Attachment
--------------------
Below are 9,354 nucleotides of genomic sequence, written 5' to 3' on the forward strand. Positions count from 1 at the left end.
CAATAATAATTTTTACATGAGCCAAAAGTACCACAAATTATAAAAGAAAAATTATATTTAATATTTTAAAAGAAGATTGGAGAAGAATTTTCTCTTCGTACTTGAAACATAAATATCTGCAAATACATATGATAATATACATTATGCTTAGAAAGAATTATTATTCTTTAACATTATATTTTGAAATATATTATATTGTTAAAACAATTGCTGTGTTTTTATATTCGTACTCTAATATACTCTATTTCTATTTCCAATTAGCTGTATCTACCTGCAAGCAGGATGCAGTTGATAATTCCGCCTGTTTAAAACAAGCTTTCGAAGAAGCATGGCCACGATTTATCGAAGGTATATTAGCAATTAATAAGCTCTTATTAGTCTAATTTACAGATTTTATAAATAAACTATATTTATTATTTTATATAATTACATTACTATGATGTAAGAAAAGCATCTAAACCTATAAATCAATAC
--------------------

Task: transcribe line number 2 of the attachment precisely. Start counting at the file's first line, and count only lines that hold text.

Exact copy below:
CAATAATAATTTTTACATGAGCCAAAAGTACCACAAATTATAAAAGAAAAATTATATTTAATATTTTAAAAGAAGATTGGAGAAGAATTTTCTCTTCGTACTTGAAACATAAATATCTGCAAATACATATGATAATATACATTATGCTTAGAAAGAATTATTATTCTTTAACATTATATTTTGAAATATATTATATTGTTAAAACAATTGCTGTGTTTTTATATTCGTACTCTAATATACTCTATTTCTATTTCCAATTAGCTGTATCTACCTGCAAGCAGGATGCAGTTGATAATTCCGCCTGTTTAAAACAAGCTTTCGAAGAAGCATGGCCACGATTTATCGAAGGTATATTAGCAATTAATAAGCTCTTATTAGTCTAATTTACAGATTTTATAAATAAACTATATTTATTATTTTATATAATTACATTACTATGATGTAAGAAAAGCATCTAAACCTATAAATCAATAC